Have the Urge to Urinate All the Time? Here’s What to Do About It

mental stimulus positive 51
Reading Time: 2 minutes

Are you suffering from the seemingly constant need to urinate? Do you find that you’re taking trips to the bathroom more frequently than every two hours?

By The Optimist Daily: Making Solutions the News
© 2021 The Optimist Daily – All Rights Reserved

Have the Urge to Urinate All the Time? Here’s What to Do About It

Are you suffering from the seemingly constant need to urinate? Do you find that you’re taking trips to the bathroom more frequently than every two hours?

You’ve likely developed the bad habit of forcing too many “just-in-case” wees, that eventually train your bladder to “think” it needs to go when it really has the capacity to hold much more. We’re all familiar with the “just-in-case” trip to the bathroom before you head to the cinema or on another outing. Parents will often encourage children to relieve themselves before embarking on a trip so that they can avoid the hassle of trying to find a toilet later.

The occasional “just-in-case” toilet break isn’t an issue, however, doing it too often will create the constant sensation of needing to pee, and giving in to every urge will only worsen the problem. If you can relate to this problem, then try to resist that first urge, and consider paying your general practitioner a visit, or speaking to a pelvic floor physiotherapist about it.

Your bladder can probably hold more than you think

Those with normal bladders (individuals who haven’t been diagnosed with an overactive or irritable bladder) can hold between 400 to 600 MLS. It should take about two hours for any water you drink to make its way to your bladder.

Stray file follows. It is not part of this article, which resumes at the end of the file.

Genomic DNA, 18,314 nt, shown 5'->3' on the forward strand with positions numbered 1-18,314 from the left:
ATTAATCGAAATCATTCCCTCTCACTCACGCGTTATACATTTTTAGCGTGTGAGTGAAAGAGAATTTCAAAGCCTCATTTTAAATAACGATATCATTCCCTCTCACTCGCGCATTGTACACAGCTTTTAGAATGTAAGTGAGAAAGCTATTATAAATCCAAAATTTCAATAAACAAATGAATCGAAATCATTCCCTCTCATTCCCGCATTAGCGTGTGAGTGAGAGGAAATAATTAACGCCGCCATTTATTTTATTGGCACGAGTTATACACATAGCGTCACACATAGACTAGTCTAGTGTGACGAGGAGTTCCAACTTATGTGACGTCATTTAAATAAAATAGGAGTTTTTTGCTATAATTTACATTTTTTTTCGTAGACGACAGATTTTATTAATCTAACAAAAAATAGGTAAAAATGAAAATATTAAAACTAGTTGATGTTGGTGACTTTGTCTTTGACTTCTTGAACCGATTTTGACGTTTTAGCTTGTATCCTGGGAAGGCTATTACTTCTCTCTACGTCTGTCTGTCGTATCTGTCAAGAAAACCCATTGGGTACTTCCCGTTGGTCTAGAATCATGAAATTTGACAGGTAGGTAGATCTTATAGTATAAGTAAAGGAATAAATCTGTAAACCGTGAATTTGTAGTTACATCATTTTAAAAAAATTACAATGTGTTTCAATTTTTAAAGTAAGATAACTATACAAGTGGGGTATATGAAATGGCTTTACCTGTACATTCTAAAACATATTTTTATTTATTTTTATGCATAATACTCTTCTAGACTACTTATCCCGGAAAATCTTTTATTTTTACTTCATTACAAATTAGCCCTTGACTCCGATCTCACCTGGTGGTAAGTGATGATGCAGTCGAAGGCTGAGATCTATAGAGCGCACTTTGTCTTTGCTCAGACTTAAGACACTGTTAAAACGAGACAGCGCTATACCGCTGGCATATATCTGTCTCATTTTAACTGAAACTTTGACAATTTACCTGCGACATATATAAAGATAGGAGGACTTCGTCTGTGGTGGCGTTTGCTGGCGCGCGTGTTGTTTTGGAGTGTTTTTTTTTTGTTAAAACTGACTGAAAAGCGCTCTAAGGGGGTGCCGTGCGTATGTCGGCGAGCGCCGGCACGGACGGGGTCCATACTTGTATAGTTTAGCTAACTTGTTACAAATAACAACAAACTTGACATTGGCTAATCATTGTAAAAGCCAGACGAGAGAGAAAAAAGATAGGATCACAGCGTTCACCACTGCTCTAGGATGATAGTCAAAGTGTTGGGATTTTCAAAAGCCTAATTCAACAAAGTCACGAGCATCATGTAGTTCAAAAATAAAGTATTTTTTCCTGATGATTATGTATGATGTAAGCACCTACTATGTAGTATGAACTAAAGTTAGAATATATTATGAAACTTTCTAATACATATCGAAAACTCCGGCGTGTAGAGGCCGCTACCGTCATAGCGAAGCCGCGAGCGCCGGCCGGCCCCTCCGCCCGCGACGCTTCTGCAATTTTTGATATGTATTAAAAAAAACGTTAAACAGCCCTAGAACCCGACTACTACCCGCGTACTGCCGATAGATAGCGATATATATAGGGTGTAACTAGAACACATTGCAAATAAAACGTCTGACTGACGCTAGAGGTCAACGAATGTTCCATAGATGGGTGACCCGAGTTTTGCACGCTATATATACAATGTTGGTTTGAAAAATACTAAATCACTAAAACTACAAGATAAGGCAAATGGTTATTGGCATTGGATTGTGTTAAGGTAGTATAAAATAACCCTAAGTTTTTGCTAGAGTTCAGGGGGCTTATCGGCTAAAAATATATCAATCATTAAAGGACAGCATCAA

This means that if you drink a 600 ml bottle of water, it’s reasonable to not have to relieve yourself until a couple of hours later.

What happens if you get into the “just-in-case” habit?

We need the bladder muscle to contract and the muscles around the urethra and pelvic floor to relax to pass urine easily. If there is no real urgency, then this pattern does not take place and it’ll require the muscles to work in a way that they’re not supposed to in order to squeeze the urine out.

The bladder spasm and contracts inappropriately to accomplish the just-in-case relief. Once the bladder gets used to holding only a certain amount before emptying out, it gets increasingly difficult for it to hold more.

The bladder then functions as though it is at capacity when it’s not. The result is a pattern of uncoordinated emptying.

Fortunately, just as people train themselves into the bad habit, they can train themselves out of it by learning to recognize the signs and differentiate between a small urge and an actual need.

Try not to give in to the first sensation. Attempt to resist and see how your body reacts. Of course, it’s important to listen to your body—if ignoring the first urge causes you distress, then talk to your GP or a pelvic floor physiotherapist.

By The Optimist Daily: Making Solutions the News
© 2021 The Optimist Daily – All Rights Reserved

Related posts